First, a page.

Australian athletes' knowledge of the WADA Prohibited Substances List and performance enhancing substances / Rhonda Orr, Matthew Grassmayr, Rona Macniven, Anne Grunseit, Mark Halaki, Adrian Bauman
- International Journal of Drug Policy 56 (June 2018); p. 45-45
- PMID: 29550541
- DOI: 10.1016/j.drugpo.2018.02.025
Background: This study investigated athlete knowledge of the World Anti-doping Agency (WADA) Prohibited Substances List and the effects of four well-known performance enhancing substances (PES).
Methods: A sample of 1925 elite and sub-elite athletes (mean age 20.6 years) completed a questionnaire about the banned status of 30 substances/methods and their knowledge of the effects of amphetamines, anabolic steroids, growth hormone and erythropoietin.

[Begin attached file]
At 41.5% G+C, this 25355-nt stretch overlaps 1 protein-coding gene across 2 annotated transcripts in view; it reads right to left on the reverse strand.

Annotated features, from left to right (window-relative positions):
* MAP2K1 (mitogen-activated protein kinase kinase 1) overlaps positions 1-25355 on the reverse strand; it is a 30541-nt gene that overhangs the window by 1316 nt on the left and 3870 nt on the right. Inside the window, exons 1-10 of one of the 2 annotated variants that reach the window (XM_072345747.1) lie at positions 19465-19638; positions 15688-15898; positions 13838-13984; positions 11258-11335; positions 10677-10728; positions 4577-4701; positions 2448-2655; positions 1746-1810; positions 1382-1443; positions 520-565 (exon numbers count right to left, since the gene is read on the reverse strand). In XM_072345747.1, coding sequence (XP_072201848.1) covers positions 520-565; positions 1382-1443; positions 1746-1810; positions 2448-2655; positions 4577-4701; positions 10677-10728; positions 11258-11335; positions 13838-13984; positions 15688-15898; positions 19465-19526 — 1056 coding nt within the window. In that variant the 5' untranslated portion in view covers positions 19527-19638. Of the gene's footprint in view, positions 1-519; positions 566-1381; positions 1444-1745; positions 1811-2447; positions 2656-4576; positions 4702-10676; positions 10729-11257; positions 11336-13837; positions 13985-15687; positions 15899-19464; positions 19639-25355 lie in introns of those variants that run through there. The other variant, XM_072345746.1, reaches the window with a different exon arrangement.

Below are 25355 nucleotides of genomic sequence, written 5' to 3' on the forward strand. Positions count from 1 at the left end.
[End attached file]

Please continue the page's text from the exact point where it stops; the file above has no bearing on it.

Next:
Results: Athletes showed limited understanding of the WADA Prohibited Substances List, scoring 32.2% correct, 36.3% incorrect, and 31.4% indicated they did not know the status of 30 substances. Responses of >50% correct were given for only eight substances/method: anabolic steroids, amphetamines, blood doping, erythropoietin, caffeine, vitamins/minerals, protein powders and iron. Athletes demonstrated moderate knowledge of the desired effects of the four PES (49% correct), but poor knowledge of their adverse effects (29% correct). Age, sex, ethnicity, professional/amateur status, and current competition level were significant predictors of the number of correct responses (r2 = 0.16, p < 0.05). Athletes most likely to provide correct responses were male, 19-22 year-olds, Caucasian, professional and international representatives.
Conclusion: This comprehensive study of anti-doping demonstrated that Australian athletes had limited knowledge of a wide range of substances and PES. Better targeted drug education towards younger and non-professional athletes and evaluation of current anti-doping programs are warranted.